In Thus Spoke Zarathustra Nietzsche addresses the problem of how to live a fulfilling life in a world without meaning, in the aftermath of 'the death of God'. Nietzsche's solution lies in the idea of eternal recurrence. This translation of Zarathustra (the first new English version for over forty years) reflects the musicality of the original German, and for the first time annotates the abundance of allusions to the Bible and other classic texts withwhich Nietzsche's masterpiece is in conversation.
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'Enigmatic, vatic, emphatic, passionate . . . Nietzsche's works together make a unique statement in the literature of European ideas' A. C. Grayling Nietzsche was one of the most revolutionary thinkers in Western philosophy, and Thus Spoke Zarathustra remains his most influential work. It describes how the ancient Persian prophet Zarathustra descends from his solitude in the mountains to tell the world that God is dead and that the Superman, the human embodiment of divinity, is his successor. With blazing intensity, Nietzsche argues that the meaning of existence is not to be found in religious pieties or meek submission, but in an all-powerful life force: passionate, chaotic and free. Translated with an introduction by R. J. HOLLINGDALE
This astonishing series of aphorisms, put into the mouth of the Persian sage Zarathustra, or Zoroaster, contains the kernel of Nietzsche's thought. 'God is dead', he tells us. Christianity is decadent, leading mankind into a slave morality concerned not with this life, but with the next. Nietzsche emphasises the Ubermensch, or Superman, whose will to power makes him the creator of a new heroic mentality. The intensely felt ideas are expressed in prose-poetry of indefinable beauty. Though misused by the German National Socialist party as a spurious justification of their creed, the book also had a profound influence on early twentieth century writers such as Shaw, Mann, Gide, Lawrence and Sartre. Translated by Thomas Common with an Introduction by Nicholas Davey AUTHOR: When the German philosopher Friedrich Wilhelm Nietzsche (1844 - 1900) lapsed into insanity in 1889, he had little conception of the fame and controversy his works would come to attract. Initially influential on writers such as George Bernard Shaw and Thomas Mann, his ideas would be misappropriated by the Nazis in the 1930s to support their policies on anti-Semitism, nationalism and warfare. It would be some years, and with the benefit of better translations, before his works would become more properly evaluated.
"you must be ready to burn yourself in your own flame; how could you rise anew if you have not first become ashes?" Thus Spoke Zarathustra (subtitled as A Book for All and None) chronicles the fictitious travels and speeches of Zarathustra, the founder of Zoroastrianism. While Nietzsche injects myriad ideas into the book, a few recurring themes stand out. The overman (Übermensch), a self-mastered individual who has achieved his full power, is an almost omnipresent idea in Thus Spoke Zarathustra. Man as a race is merely a bridge between animals and the overman. Nietzsche also makes a point that the overman is not an end result for a person, but more the journey toward self-mastery. Friedrich Nietzsche (1844–1900) was a German philosopher, poet, and Latin and Greek scholar whose work has exerted a profound influence on Western philosophy and modern intellectual history. Because of Nietzsche's evocative style and provocative ideas, his philosophy generates passionate reactions. His works remain controversial, due to varying interpretations and misinterpretations of his work. In the Western philosophy tradition, Nietzsche's writings have been described as the unique case of free revolutionary thought, that is, revolutionary in its structure and problems, although not tied to any revolutionary project.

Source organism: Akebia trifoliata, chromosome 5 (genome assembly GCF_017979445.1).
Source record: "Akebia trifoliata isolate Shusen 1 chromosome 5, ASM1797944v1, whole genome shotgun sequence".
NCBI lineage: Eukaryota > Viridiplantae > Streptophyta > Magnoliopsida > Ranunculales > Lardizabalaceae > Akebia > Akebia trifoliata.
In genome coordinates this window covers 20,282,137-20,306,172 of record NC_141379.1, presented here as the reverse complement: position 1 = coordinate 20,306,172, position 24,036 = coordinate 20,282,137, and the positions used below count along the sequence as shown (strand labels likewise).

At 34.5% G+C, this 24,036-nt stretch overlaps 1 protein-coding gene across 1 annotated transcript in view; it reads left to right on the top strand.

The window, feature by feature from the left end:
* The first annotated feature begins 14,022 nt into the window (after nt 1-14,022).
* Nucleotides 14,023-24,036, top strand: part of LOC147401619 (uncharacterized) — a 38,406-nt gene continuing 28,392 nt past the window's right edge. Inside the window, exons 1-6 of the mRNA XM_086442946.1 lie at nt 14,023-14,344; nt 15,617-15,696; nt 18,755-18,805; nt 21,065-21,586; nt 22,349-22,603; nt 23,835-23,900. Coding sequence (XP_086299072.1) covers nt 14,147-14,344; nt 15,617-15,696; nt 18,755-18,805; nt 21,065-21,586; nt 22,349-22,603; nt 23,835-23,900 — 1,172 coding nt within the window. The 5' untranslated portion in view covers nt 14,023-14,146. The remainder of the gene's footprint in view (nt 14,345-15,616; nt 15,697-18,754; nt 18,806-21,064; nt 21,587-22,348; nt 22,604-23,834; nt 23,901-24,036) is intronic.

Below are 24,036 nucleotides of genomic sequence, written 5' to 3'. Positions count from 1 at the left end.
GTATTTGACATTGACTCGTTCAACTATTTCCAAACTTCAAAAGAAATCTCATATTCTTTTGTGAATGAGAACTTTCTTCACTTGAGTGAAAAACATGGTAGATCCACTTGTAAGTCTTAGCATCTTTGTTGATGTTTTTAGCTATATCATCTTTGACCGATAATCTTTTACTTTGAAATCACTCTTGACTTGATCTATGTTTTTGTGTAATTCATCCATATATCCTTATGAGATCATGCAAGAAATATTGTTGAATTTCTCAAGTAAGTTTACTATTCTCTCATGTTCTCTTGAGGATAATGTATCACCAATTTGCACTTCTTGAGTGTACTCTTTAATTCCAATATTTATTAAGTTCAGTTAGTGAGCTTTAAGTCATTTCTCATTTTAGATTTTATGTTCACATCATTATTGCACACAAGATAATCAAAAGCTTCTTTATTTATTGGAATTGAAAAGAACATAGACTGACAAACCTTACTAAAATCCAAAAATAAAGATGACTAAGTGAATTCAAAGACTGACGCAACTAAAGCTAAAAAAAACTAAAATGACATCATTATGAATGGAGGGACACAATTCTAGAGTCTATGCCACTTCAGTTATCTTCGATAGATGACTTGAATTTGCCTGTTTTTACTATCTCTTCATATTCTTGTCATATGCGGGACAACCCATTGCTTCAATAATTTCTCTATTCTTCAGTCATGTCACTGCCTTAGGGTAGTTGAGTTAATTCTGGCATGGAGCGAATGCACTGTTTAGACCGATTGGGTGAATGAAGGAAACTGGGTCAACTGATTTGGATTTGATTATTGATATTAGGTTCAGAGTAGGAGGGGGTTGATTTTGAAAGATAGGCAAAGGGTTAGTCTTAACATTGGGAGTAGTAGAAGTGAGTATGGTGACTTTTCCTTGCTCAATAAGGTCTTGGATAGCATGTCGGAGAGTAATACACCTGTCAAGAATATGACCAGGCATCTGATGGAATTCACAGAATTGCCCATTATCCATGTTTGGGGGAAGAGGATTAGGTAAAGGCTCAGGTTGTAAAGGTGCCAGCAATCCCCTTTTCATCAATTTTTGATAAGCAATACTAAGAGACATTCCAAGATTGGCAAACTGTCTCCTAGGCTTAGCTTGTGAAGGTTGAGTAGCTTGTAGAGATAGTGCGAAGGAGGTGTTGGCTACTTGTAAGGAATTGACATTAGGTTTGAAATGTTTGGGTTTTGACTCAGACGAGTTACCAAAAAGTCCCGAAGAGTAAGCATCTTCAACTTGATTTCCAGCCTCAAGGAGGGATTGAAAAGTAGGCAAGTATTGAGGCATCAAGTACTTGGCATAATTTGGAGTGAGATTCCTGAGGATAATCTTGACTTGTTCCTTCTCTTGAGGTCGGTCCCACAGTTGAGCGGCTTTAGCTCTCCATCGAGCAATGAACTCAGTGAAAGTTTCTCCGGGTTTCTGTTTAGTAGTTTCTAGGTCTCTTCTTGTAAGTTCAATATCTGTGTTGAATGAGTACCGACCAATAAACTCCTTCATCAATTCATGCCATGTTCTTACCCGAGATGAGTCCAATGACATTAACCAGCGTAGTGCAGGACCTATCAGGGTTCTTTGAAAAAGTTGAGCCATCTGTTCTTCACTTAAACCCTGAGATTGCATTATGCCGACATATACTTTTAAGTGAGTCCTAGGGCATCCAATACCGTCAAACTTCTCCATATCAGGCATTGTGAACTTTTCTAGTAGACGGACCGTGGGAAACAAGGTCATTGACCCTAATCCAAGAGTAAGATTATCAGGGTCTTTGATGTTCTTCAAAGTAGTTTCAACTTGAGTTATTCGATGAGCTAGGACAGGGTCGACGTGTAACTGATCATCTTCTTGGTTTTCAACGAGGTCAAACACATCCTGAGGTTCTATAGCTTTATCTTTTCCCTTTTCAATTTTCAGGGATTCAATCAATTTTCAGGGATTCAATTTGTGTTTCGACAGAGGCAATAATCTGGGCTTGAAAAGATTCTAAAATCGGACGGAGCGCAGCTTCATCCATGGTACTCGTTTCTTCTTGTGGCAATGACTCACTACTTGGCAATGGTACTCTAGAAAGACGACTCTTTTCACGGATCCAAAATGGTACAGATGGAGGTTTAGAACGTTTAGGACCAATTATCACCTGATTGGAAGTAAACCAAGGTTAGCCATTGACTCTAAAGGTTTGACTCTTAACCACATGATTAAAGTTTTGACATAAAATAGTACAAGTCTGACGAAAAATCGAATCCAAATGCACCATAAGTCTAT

Also sprach Zarathustra: Ein Buch fur Alle und Keinen (Thus Spoke Zarathustra: A Book for All and None) is a philosophical novel by Friedrich Nietzsche, composed in four parts between 1883 and 1885. Hard to categorise, the work is a treatise on philosophy, a masterly work of literature, in parts a collection of poetry and in others a parody of and amendment to the Bible. Consisting largely of speeches by the book's hero, prophet Zarathustra, the work's content extends across a mass of styles and subject matter. Nietzsche himself described the work as "the deepest ever written." Due to the complexity of Nietzsche's prose it is at times impossible to translate his ideas accurately. By reading Nietzsche's original text along with Common's classic English translation it is hoped that the reader can better understand this dense work.
In his preface to Ecce Homo, Friedrich Nietzsche says this: “With [Thus Spoke Zarathustra] I have given mankind the greatest present that has ever been made to it so far. This book, with a voice bridging centuries, is not only the highest book there is, the book that is truly characterized by the air of the heights—the whole fact of man lies beneath it at a tremendous distance—it is also the deepest, born out of the innermost wealth of truth, an inexhaustible well to which no pail descends without coming up again filled with gold and goodness.” Perhaps only a contemporary mystic like Osho could truly understand what Nietzsche meant by this statement. In Love with Life shares Osho’s understanding of both Nietzsche the man and of his seminal work, with extraordinary clarity and relevance to readers in the 21st century. Ten chapters have been selected from a series of 43 talks given by Osho, first published as two volumes: Zarathustra: A God that Can Dance, and Zarathustra: The Laughing Prophet. Here, Nietzsche is rescued from any remaining taint brought on by the Nazi misunderstanding and appropriation of his work, and we also learn much about the mysterious and revolutionary Persian mystic Zarathustra (Zoroaster), whom Nietzsche chose as a spokesperson. The result is an enchanting journey through a world where life is celebrated, not renounced, and where timeless truths prevail over the lies and distortions that continue to cripple our efforts to become healthy and whole.